OpenIDEO is an open innovation platform. Join our global community to solve big challenges for social good. Sign up, Login or Learn more

Where there is will... there might be no infrastructure

A lot of people hate wasting food. The reason why they do it is because there is no infrastructure that would make it easy to recycle.

Photo of Krisztian
3 3

Written by

While wasting food is a crucial global problem, it is also a personal pressure one way or another most of us felt: particularly in those cultures and nations that suffered an extreme form of economic depression, an innate urge to see the vale in everything (and food in particular) has been ingrained in their society.

The memories of either starving or queuing up in front of stores with bills in exchange for a daily quota of bread although might fade, the 2nd and 3rd generations (given optimal family circumstances) will still learn about those hardships.

In Easter Europe this is very much so. However, while most of us see the value in recycling and despise wasting food, particularly nourishing fruits and vegetables, there is no nationwide solution to address it. Most of even in the recent generation, although disconnected from working the fields, have a vague concept of the benefit of reusing organics to create compost and turn the leftovers of our dinner table into mineral rich soil.

The simple truth is: while most other form of recycling is either government mandated, or subsidised and very much ingrained in our culture, recycling our food wastage is not. Interestingly, you would not be allowed to mow your lawn and simply throw the cut grass out in the rubbish bin: that qualifies as organic wastage. In theory then your leftover fruit and veg would also. However on one hand most people don't make this connection, on the other, even if they do, they think that the little leftover from their dinner tables won't amount to a large enough portion to be reckoned with. The first issue is of education, the latter is of infrastructure.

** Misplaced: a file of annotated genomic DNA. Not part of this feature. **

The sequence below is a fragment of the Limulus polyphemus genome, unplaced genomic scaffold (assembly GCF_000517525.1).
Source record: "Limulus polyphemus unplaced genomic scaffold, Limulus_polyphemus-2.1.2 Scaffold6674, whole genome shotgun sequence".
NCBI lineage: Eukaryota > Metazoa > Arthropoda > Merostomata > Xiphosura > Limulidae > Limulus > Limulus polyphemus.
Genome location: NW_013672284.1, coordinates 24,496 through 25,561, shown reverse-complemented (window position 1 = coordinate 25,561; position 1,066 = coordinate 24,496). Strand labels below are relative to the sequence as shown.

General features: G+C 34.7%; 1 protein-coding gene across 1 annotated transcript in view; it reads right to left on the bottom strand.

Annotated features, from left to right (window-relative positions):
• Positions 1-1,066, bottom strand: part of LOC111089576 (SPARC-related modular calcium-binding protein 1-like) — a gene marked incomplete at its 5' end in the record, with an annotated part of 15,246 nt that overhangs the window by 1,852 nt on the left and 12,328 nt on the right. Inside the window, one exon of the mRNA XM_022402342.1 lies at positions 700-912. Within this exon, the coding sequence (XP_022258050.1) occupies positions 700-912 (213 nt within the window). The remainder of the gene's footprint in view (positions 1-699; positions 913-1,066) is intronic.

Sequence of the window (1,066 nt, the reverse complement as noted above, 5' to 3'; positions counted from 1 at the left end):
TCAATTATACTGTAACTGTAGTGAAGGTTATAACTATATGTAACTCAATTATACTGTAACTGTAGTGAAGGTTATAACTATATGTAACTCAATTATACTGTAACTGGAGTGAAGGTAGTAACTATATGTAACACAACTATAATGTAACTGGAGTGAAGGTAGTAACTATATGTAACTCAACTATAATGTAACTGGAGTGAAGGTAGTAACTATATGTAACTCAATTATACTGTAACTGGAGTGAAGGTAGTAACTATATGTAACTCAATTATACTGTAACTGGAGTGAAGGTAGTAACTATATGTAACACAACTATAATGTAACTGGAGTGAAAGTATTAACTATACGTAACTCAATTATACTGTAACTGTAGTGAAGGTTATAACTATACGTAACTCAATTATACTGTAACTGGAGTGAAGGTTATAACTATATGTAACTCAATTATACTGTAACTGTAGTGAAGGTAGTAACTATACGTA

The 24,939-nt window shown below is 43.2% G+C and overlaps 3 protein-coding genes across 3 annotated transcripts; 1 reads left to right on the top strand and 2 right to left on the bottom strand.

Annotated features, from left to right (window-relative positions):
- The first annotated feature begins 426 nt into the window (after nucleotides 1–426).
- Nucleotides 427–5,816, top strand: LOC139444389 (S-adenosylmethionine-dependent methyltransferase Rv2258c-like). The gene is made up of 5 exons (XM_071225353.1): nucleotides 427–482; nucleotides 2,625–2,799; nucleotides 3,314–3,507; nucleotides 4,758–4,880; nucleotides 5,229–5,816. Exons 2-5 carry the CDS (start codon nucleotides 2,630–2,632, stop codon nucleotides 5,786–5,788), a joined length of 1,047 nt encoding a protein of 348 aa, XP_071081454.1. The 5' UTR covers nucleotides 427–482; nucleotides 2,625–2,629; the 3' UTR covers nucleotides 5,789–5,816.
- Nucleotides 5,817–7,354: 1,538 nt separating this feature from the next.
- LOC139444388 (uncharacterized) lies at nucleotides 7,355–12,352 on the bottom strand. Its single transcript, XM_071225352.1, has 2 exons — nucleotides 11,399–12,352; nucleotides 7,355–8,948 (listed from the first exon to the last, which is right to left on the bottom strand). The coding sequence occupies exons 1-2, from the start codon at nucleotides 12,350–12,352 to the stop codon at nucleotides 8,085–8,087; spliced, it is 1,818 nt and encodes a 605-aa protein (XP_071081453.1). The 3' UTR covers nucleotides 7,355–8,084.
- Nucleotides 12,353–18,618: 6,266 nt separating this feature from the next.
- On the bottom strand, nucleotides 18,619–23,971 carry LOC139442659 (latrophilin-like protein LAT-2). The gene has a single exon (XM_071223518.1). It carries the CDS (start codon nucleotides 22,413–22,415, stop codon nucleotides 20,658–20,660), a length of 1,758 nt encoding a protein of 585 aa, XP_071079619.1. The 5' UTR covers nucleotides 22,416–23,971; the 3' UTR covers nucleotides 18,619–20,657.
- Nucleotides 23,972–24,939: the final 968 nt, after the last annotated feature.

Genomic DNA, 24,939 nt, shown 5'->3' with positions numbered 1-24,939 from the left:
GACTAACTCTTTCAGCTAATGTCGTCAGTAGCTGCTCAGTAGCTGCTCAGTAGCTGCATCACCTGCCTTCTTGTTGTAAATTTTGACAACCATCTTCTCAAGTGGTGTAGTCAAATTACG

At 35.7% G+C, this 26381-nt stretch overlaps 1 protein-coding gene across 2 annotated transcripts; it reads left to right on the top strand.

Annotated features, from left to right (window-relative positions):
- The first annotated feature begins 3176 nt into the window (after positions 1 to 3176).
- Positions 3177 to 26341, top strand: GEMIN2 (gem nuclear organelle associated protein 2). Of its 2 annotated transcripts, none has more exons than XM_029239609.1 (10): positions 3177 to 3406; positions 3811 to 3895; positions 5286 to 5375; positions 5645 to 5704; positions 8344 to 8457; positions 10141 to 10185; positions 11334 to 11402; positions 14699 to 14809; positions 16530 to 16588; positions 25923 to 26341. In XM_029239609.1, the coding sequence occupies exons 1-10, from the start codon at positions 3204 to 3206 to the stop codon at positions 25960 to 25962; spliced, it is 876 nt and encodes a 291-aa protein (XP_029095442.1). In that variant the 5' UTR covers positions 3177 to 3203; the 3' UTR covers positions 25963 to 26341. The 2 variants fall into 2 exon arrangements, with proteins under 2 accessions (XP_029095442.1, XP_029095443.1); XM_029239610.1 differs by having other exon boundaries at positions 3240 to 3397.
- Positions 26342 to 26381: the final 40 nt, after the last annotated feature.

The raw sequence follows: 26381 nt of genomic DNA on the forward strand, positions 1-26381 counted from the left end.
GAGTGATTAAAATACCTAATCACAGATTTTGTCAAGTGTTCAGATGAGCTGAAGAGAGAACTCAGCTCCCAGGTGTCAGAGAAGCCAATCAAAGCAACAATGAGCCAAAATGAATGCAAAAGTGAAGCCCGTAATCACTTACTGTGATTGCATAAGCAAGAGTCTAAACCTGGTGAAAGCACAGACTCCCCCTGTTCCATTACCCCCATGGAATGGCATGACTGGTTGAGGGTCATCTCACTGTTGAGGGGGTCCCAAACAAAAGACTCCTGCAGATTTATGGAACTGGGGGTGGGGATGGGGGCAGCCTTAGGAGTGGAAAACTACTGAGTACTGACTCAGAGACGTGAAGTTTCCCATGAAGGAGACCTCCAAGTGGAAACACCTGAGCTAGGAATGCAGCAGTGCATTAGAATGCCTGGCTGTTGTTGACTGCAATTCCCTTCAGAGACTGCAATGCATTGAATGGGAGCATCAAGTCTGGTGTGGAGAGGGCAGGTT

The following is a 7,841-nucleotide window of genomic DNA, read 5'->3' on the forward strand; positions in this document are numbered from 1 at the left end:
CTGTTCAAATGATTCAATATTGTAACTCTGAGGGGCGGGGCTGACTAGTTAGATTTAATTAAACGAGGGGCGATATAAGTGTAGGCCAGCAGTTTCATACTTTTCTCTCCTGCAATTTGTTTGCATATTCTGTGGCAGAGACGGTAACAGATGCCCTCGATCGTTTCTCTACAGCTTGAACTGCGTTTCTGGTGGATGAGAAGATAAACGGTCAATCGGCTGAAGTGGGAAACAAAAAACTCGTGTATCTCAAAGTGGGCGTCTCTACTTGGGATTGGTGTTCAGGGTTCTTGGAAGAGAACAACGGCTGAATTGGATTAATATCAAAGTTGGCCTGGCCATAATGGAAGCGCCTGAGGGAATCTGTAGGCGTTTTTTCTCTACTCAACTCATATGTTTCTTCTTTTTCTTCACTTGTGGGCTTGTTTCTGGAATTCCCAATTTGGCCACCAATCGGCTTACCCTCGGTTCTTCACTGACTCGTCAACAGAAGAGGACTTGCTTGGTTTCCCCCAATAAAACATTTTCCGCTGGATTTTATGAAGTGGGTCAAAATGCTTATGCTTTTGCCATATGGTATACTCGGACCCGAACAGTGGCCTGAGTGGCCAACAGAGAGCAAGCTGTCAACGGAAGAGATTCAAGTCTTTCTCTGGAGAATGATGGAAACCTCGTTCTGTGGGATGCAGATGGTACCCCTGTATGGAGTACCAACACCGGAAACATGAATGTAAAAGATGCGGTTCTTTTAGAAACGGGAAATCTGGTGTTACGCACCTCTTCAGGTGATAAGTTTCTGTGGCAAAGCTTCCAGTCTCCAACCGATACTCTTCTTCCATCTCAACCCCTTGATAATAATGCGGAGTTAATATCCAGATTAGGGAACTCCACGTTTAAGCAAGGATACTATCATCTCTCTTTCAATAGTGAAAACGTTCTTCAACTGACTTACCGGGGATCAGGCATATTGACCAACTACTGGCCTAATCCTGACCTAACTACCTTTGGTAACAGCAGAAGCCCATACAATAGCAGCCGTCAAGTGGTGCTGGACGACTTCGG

What is a provocation or insight that might inspire others during this challenge?

How come we recycle plastic bottles but not our organic leftover food? What can we learn from the last decade of the recycling industry in creating infrastructure and with that more social pressure? How can we make people realise that wastage from their mowed lawn qualifies just as organic wastage as their leftovers? How can we quantifies the impact even one street could have on agriculture?

Tell us about your work experience:

I work on communications planning in media & advertising, while proudly nurturing my family and trying to put my creativity to good use.


Join the conversation:

Photo of Jamie

Thanks for sharing, Krisztian. I agree, that the problem lies both in the available infrastructure as well as our social standards. So, the question is two fold... How do we create social change while simultaneously updating the available infrastructure?

Again, here are the main issues, as posed by OpenIDEO:
- 30–40% of food produced for consumption is wasted every year
- 800 million people are undernourished globally, and in the U.S. one in seven people are food insecure
- food loss and waste uses 21% of U.S. fresh water and generates about 8% of global greenhouse gas emissions
- food loss and waste globally costs up to $940 billion per year

In terms of the Infrastructure: